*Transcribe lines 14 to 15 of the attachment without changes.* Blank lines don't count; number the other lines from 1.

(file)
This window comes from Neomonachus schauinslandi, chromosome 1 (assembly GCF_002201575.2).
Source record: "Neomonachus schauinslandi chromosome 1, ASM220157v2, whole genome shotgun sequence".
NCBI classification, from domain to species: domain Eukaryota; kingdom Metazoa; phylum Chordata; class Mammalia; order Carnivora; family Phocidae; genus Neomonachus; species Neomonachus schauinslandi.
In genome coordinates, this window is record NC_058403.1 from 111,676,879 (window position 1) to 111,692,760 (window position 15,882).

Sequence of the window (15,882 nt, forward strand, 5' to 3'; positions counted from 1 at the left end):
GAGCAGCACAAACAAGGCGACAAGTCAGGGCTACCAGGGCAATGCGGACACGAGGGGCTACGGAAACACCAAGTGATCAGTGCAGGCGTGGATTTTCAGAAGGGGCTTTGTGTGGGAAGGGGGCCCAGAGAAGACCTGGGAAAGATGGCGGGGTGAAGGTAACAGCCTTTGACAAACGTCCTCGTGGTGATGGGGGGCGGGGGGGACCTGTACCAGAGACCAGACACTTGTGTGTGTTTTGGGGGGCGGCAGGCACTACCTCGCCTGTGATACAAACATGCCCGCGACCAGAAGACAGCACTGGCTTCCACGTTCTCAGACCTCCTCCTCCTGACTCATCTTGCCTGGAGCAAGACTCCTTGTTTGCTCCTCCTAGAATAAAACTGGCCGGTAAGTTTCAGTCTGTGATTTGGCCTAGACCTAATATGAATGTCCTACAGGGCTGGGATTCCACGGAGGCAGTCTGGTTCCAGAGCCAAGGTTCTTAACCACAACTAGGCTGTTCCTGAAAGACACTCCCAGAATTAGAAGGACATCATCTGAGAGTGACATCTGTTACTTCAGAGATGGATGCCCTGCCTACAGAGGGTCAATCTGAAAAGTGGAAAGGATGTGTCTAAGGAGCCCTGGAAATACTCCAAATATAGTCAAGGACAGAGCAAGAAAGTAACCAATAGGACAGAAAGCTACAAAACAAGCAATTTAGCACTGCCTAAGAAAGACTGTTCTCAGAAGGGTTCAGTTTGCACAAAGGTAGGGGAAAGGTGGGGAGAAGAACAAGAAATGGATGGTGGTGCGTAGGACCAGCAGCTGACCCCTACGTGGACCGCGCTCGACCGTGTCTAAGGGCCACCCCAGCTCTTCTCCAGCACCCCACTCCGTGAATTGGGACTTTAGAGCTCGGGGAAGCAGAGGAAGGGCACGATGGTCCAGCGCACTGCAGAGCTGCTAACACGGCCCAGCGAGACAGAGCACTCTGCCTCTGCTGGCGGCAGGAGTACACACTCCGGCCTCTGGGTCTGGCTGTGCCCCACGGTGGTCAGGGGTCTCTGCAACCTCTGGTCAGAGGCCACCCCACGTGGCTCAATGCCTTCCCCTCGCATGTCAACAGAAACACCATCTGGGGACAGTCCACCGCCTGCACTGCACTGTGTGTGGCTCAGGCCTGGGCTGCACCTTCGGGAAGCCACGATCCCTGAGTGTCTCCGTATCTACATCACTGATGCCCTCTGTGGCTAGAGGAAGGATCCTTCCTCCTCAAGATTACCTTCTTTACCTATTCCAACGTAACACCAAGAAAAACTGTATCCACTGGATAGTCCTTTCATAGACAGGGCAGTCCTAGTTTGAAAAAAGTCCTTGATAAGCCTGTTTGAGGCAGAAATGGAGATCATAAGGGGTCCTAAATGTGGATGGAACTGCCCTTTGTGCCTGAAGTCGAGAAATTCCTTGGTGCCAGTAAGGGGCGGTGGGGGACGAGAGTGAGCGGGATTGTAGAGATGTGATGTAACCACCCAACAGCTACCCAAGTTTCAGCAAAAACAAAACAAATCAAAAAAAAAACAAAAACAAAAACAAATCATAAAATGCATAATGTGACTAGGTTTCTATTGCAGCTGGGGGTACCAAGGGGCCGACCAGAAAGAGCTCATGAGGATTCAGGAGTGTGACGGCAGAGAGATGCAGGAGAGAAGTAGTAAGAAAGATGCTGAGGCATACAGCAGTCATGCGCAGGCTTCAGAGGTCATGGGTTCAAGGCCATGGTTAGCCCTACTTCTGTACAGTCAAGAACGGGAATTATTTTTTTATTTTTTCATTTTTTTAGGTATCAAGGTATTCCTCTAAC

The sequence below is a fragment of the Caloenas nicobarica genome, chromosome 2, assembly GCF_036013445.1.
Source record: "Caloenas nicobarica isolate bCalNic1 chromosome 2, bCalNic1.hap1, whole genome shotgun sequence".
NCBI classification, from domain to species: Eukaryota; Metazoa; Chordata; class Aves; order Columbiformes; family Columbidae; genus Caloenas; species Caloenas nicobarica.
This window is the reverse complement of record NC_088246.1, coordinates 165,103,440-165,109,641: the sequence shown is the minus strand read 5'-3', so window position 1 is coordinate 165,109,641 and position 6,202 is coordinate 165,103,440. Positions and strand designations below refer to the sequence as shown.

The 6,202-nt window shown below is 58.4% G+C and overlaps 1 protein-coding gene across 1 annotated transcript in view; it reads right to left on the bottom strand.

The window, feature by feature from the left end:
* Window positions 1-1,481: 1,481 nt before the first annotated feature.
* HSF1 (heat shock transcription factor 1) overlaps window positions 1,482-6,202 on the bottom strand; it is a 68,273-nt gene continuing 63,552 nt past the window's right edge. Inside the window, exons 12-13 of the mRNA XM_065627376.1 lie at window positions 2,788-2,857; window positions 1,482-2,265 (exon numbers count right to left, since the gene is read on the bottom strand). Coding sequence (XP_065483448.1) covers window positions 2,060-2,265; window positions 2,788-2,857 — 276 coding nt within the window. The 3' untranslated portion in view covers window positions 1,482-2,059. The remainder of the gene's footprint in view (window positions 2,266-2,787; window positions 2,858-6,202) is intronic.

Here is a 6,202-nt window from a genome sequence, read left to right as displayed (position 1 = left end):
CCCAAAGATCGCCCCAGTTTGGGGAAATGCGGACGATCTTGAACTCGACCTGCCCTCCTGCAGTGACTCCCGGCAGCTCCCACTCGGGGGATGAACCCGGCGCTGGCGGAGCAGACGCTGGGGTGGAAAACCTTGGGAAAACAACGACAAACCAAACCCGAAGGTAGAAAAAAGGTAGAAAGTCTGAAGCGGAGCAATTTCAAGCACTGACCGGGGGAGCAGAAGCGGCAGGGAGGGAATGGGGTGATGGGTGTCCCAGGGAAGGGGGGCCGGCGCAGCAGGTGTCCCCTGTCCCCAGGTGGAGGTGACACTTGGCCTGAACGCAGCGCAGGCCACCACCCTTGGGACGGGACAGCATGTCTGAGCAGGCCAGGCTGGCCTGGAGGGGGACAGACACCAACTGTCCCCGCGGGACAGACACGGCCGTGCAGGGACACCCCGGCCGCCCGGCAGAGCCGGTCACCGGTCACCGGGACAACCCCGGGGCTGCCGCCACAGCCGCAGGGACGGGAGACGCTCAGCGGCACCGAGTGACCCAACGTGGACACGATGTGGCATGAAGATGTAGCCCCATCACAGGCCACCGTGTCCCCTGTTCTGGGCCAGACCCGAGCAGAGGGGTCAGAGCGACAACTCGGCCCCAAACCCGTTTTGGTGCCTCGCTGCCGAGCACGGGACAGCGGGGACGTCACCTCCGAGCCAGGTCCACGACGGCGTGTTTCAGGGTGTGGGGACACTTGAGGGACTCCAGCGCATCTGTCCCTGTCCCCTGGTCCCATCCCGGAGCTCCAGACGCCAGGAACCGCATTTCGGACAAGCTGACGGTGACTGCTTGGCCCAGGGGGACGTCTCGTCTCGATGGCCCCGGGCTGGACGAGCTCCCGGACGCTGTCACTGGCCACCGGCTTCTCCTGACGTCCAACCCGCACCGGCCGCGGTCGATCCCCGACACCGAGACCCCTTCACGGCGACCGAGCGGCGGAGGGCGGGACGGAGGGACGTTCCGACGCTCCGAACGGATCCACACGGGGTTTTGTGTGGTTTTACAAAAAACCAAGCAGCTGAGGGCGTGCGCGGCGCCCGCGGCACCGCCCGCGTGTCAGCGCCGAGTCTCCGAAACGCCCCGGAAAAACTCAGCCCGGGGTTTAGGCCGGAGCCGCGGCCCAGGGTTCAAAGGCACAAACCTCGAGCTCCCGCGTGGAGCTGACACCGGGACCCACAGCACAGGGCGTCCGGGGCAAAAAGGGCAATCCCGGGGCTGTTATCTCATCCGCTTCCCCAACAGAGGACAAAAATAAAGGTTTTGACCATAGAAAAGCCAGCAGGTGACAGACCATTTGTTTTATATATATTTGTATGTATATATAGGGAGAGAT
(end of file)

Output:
* HSF1 (heat shock transcription factor 1) overlaps window positions 1,482-6,202 on the bottom strand; it is a 68,273-nt gene continuing 63,552 nt past the window's right edge. Inside the window, exons 12-13 of the mRNA XM_065627376.1 lie at window positions 2,788-2,857; window positions 1,482-2,265 (exon numbers count right to left, since the gene is read on the bottom strand). Coding sequence (XP_065483448.1) covers window positions 2,060-2,265; window positions 2,788-2,857 — 276 coding nt within the window. The 3' untranslated portion in view covers window positions 1,482-2,059. The remainder of the gene's footprint in view (window positions 2,266-2,787; window positions 2,858-6,202) is intronic.

Here is a 6,202-nt window from a genome sequence, read left to right as displayed (position 1 = left end):